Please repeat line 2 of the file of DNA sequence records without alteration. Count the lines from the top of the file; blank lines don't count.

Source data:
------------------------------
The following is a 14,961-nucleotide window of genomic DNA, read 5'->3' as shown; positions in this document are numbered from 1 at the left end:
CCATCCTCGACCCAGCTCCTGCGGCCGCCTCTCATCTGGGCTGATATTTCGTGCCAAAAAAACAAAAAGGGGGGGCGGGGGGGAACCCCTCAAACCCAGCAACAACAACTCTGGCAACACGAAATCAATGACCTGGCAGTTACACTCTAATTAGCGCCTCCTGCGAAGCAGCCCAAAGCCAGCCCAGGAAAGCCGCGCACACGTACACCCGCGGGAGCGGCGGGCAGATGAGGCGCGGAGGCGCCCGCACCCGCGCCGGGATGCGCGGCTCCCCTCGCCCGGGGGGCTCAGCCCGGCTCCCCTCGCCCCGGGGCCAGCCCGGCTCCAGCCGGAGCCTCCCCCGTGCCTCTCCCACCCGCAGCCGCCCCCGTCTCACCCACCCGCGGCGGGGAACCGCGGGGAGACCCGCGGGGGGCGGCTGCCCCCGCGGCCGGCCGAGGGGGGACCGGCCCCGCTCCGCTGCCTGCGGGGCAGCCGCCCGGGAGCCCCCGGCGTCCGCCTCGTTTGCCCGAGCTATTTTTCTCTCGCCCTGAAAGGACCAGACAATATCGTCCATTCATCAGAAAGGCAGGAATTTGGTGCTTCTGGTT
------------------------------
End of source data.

CCATCCTCGACCCAGCTCCTGCGGCCGCCTCTCATCTGGGCTGATATTTCGTGCCAAAAAAACAAAAAGGGGGGGCGGGGGGGAACCCCTCAAACCCAGCAACAACAACTCTGGCAACACGAAATCAATGACCTGGCAGTTACACTCTAATTAGCGCCTCCTGCGAAGCAGCCCAAAGCCAGCCCAGGAAAGCCGCGCACACGTACACCCGCGGGAGCGGCGGGCAGATGAGGCGCGGAGGCGCCCGCACCCGCGCCGGGATGCGCGGCTCCCCTCGCCCGGGGGGCTCAGCCCGGCTCCCCTCGCCCCGGGGCCAGCCCGGCTCCAGCCGGAGCCTCCCCCGTGCCTCTCCCACCCGCAGCCGCCCCCGTCTCACCCACCCGCGGCGGGGAACCGCGGGGAGACCCGCGGGGGGCGGCTGCCCCCGCGGCCGGCCGAGGGGGGACCGGCCCCGCTCCGCTGCCTGCGGGGCAGCCGCCCGGGAGCCCCCGGCGTCCGCCTCGTTTGCCCGAGCTATTTTTCTCTCGCCCTGAAAGGACCAGACAATATCGTCCATTCATCAGAAAGGCAGGAATTTGGTGCTTCTGGTT